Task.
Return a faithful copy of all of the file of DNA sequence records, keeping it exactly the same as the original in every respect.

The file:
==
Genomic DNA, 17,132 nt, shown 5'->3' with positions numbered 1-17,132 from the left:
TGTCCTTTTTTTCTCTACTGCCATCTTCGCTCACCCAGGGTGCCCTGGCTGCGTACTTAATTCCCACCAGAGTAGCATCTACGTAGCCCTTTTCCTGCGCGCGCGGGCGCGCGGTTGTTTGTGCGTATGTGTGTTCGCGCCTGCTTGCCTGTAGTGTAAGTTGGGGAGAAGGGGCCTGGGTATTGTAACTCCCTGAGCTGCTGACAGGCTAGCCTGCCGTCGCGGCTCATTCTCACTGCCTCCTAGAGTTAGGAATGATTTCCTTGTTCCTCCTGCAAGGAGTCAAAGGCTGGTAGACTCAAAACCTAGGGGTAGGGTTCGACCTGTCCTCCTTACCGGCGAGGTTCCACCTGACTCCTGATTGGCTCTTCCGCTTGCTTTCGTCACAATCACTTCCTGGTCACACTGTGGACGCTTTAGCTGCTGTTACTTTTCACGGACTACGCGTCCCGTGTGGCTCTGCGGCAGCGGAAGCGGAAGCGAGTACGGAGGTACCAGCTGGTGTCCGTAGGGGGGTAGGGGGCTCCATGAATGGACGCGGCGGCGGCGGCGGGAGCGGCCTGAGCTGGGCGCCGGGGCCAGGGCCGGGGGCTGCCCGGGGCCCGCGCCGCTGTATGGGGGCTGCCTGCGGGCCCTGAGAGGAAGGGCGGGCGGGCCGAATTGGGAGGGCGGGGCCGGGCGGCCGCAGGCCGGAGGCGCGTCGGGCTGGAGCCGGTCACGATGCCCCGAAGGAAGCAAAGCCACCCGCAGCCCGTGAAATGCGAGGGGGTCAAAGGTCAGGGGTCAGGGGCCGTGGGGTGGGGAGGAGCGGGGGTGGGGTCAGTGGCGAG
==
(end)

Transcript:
Genomic DNA, 17,132 nt, shown 5'->3' with positions numbered 1-17,132 from the left:
TGTCCTTTTTTTCTCTACTGCCATCTTCGCTCACCCAGGGTGCCCTGGCTGCGTACTTAATTCCCACCAGAGTAGCATCTACGTAGCCCTTTTCCTGCGCGCGCGGGCGCGCGGTTGTTTGTGCGTATGTGTGTTCGCGCCTGCTTGCCTGTAGTGTAAGTTGGGGAGAAGGGGCCTGGGTATTGTAACTCCCTGAGCTGCTGACAGGCTAGCCTGCCGTCGCGGCTCATTCTCACTGCCTCCTAGAGTTAGGAATGATTTCCTTGTTCCTCCTGCAAGGAGTCAAAGGCTGGTAGACTCAAAACCTAGGGGTAGGGTTCGACCTGTCCTCCTTACCGGCGAGGTTCCACCTGACTCCTGATTGGCTCTTCCGCTTGCTTTCGTCACAATCACTTCCTGGTCACACTGTGGACGCTTTAGCTGCTGTTACTTTTCACGGACTACGCGTCCCGTGTGGCTCTGCGGCAGCGGAAGCGGAAGCGAGTACGGAGGTACCAGCTGGTGTCCGTAGGGGGGTAGGGGGCTCCATGAATGGACGCGGCGGCGGCGGCGGGAGCGGCCTGAGCTGGGCGCCGGGGCCAGGGCCGGGGGCTGCCCGGGGCCCGCGCCGCTGTATGGGGGCTGCCTGCGGGCCCTGAGAGGAAGGGCGGGCGGGCCGAATTGGGAGGGCGGGGCCGGGCGGCCGCAGGCCGGAGGCGCGTCGGGCTGGAGCCGGTCACGATGCCCCGAAGGAAGCAAAGCCACCCGCAGCCCGTGAAATGCGAGGGGGTCAAAGGTCAGGGGTCAGGGGCCGTGGGGTGGGGAGGAGCGGGGGTGGGGTCAGTGGCGAG